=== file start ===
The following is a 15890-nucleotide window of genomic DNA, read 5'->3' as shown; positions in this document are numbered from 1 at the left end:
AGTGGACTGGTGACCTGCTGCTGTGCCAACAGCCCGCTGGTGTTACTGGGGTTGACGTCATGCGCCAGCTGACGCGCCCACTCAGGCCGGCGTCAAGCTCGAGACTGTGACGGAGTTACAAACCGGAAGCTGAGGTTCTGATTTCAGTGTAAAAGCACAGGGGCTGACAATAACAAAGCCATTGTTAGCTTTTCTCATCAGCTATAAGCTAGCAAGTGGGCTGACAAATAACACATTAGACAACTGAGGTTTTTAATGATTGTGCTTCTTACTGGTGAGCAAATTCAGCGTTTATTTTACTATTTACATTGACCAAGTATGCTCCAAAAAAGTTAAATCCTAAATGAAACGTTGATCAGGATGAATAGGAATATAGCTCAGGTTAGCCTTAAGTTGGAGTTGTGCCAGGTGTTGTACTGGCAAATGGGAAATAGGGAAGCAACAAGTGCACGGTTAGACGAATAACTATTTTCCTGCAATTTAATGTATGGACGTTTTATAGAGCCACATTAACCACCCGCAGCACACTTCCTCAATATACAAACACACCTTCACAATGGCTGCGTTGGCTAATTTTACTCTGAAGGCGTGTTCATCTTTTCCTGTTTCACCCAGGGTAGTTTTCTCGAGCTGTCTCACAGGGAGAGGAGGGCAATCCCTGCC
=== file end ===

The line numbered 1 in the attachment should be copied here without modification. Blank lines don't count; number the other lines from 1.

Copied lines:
The following is a 15890-nucleotide window of genomic DNA, read 5'->3' as shown; positions in this document are numbered from 1 at the left end: